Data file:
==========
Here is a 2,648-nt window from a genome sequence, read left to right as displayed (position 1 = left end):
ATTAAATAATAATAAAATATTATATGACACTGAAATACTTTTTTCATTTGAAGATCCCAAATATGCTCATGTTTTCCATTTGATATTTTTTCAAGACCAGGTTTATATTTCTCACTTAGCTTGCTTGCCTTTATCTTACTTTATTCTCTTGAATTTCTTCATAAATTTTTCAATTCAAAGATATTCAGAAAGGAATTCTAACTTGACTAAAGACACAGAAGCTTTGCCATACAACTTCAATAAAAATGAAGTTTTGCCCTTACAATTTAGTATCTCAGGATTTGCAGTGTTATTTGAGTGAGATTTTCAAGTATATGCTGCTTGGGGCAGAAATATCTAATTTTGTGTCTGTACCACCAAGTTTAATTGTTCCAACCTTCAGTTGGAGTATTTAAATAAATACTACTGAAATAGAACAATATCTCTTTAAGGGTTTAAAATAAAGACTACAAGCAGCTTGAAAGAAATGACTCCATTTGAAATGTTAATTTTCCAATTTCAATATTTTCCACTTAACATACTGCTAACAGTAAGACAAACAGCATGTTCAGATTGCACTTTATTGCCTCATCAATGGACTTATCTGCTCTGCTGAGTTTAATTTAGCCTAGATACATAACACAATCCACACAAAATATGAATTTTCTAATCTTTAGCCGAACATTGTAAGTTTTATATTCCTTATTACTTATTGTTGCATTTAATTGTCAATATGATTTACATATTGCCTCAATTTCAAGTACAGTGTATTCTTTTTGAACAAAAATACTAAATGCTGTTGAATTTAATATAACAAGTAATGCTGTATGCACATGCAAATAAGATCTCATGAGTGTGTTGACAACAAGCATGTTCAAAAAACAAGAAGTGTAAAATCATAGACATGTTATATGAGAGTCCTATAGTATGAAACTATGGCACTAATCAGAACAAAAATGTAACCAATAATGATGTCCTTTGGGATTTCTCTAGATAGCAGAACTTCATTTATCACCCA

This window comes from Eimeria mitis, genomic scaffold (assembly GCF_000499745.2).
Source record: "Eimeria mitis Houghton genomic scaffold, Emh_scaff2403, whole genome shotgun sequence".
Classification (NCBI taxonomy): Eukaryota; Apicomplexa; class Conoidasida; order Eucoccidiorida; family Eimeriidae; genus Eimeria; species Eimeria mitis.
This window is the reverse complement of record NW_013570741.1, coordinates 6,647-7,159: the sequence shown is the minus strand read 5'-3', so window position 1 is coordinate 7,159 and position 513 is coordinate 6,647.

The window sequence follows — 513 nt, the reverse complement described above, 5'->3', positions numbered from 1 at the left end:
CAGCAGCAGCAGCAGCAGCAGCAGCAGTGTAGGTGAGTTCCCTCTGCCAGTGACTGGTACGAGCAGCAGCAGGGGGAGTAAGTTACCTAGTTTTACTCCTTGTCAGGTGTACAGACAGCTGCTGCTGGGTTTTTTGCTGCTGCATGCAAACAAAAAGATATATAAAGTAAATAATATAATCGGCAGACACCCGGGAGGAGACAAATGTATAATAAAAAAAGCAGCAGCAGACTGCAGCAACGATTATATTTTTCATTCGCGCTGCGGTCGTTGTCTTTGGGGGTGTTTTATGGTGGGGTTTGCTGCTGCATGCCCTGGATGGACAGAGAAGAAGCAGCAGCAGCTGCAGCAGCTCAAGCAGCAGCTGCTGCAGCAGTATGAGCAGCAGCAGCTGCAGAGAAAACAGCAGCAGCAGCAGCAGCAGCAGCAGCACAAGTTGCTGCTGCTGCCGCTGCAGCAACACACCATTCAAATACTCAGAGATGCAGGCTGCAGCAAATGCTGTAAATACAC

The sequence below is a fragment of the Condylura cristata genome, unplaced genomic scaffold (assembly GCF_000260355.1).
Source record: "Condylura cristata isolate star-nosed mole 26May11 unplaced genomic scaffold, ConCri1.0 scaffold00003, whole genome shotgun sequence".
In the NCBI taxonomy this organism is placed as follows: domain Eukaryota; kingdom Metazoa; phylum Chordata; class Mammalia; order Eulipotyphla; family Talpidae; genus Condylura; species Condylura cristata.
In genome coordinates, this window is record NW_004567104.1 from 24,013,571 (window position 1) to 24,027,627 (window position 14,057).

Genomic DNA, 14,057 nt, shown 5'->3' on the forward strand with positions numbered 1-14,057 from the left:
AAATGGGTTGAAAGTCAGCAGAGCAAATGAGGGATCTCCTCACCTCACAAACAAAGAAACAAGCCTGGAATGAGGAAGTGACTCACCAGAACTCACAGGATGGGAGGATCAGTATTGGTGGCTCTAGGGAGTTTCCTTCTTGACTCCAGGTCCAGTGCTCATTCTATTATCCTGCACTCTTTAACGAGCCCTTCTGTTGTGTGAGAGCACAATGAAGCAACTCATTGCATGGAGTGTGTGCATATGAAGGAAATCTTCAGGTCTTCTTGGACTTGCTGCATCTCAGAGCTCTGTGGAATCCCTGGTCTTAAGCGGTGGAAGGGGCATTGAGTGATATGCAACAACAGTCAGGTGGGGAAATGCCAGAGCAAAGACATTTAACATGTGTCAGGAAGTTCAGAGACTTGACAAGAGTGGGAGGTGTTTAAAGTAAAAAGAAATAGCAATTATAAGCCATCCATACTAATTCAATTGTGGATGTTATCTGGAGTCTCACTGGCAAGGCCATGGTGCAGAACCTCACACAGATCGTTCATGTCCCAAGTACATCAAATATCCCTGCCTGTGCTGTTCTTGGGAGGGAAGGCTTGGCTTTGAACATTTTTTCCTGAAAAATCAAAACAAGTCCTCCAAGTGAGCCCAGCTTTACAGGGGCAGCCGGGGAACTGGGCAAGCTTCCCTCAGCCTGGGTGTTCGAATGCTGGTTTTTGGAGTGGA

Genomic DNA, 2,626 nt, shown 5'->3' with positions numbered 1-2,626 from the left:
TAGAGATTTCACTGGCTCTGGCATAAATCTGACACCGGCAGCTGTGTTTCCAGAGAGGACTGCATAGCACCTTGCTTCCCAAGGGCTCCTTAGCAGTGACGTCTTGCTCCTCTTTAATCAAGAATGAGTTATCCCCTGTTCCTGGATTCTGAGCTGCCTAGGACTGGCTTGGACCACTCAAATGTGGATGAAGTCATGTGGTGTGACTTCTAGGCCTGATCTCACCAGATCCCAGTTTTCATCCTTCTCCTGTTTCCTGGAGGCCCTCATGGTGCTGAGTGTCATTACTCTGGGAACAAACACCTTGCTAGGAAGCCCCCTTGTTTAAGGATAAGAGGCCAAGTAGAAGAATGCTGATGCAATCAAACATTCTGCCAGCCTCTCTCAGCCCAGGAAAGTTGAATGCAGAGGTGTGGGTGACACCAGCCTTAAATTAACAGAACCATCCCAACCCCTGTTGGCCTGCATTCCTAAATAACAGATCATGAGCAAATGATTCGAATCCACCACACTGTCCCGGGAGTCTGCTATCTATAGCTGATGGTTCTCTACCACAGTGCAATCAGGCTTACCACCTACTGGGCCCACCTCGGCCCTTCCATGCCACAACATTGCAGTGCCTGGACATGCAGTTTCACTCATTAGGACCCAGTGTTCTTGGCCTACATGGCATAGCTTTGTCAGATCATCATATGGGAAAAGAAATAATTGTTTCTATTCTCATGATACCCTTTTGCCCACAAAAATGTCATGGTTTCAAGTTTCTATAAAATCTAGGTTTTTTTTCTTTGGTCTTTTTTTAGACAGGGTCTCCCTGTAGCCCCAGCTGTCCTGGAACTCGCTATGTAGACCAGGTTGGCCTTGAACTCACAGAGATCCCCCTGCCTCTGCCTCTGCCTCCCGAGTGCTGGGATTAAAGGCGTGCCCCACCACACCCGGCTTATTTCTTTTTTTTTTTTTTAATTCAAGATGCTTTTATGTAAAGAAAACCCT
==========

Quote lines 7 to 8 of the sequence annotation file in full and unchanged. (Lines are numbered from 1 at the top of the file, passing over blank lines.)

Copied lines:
The window sequence follows — 513 nt, the reverse complement described above, 5'->3', positions numbered from 1 at the left end:
CAGCAGCAGCAGCAGCAGCAGCAGCAGTGTAGGTGAGTTCCCTCTGCCAGTGACTGGTACGAGCAGCAGCAGGGGGAGTAAGTTACCTAGTTTTACTCCTTGTCAGGTGTACAGACAGCTGCTGCTGGGTTTTTTGCTGCTGCATGCAAACAAAAAGATATATAAAGTAAATAATATAATCGGCAGACACCCGGGAGGAGACAAATGTATAATAAAAAAAGCAGCAGCAGACTGCAGCAACGATTATATTTTTCATTCGCGCTGCGGTCGTTGTCTTTGGGGGTGTTTTATGGTGGGGTTTGCTGCTGCATGCCCTGGATGGACAGAGAAGAAGCAGCAGCAGCTGCAGCAGCTCAAGCAGCAGCTGCTGCAGCAGTATGAGCAGCAGCAGCTGCAGAGAAAACAGCAGCAGCAGCAGCAGCAGCAGCAGCACAAGTTGCTGCTGCTGCCGCTGCAGCAACACACCATTCAAATACTCAGAGATGCAGGCTGCAGCAAATGCTGTAAATACAC